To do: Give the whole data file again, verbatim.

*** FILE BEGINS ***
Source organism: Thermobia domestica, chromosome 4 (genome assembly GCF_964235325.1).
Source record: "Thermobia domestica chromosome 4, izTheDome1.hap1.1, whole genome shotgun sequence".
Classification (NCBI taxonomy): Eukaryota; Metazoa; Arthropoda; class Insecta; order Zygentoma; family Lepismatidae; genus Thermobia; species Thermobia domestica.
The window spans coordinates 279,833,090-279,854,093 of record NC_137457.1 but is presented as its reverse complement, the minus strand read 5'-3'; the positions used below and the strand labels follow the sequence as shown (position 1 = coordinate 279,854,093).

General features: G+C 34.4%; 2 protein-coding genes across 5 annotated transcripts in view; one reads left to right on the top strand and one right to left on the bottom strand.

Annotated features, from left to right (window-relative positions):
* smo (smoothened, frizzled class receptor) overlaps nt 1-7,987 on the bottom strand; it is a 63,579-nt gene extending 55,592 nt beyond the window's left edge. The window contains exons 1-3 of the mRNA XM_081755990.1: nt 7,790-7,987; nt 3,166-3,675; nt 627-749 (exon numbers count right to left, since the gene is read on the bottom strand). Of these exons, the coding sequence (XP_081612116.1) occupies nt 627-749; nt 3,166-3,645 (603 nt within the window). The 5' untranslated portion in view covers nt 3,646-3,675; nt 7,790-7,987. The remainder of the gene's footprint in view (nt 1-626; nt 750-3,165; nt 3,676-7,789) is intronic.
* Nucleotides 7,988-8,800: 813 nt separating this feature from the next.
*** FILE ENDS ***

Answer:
Source organism: Thermobia domestica, chromosome 4 (genome assembly GCF_964235325.1).
Source record: "Thermobia domestica chromosome 4, izTheDome1.hap1.1, whole genome shotgun sequence".
Classification (NCBI taxonomy): Eukaryota; Metazoa; Arthropoda; class Insecta; order Zygentoma; family Lepismatidae; genus Thermobia; species Thermobia domestica.
The window spans coordinates 279,833,090-279,854,093 of record NC_137457.1 but is presented as its reverse complement, the minus strand read 5'-3'; the positions used below and the strand labels follow the sequence as shown (position 1 = coordinate 279,854,093).

General features: G+C 34.4%; 2 protein-coding genes across 5 annotated transcripts in view; one reads left to right on the top strand and one right to left on the bottom strand.

Annotated features, from left to right (window-relative positions):
* smo (smoothened, frizzled class receptor) overlaps nt 1-7,987 on the bottom strand; it is a 63,579-nt gene extending 55,592 nt beyond the window's left edge. The window contains exons 1-3 of the mRNA XM_081755990.1: nt 7,790-7,987; nt 3,166-3,675; nt 627-749 (exon numbers count right to left, since the gene is read on the bottom strand). Of these exons, the coding sequence (XP_081612116.1) occupies nt 627-749; nt 3,166-3,645 (603 nt within the window). The 5' untranslated portion in view covers nt 3,646-3,675; nt 7,790-7,987. The remainder of the gene's footprint in view (nt 1-626; nt 750-3,165; nt 3,676-7,789) is intronic.
* Nucleotides 7,988-8,800: 813 nt separating this feature from the next.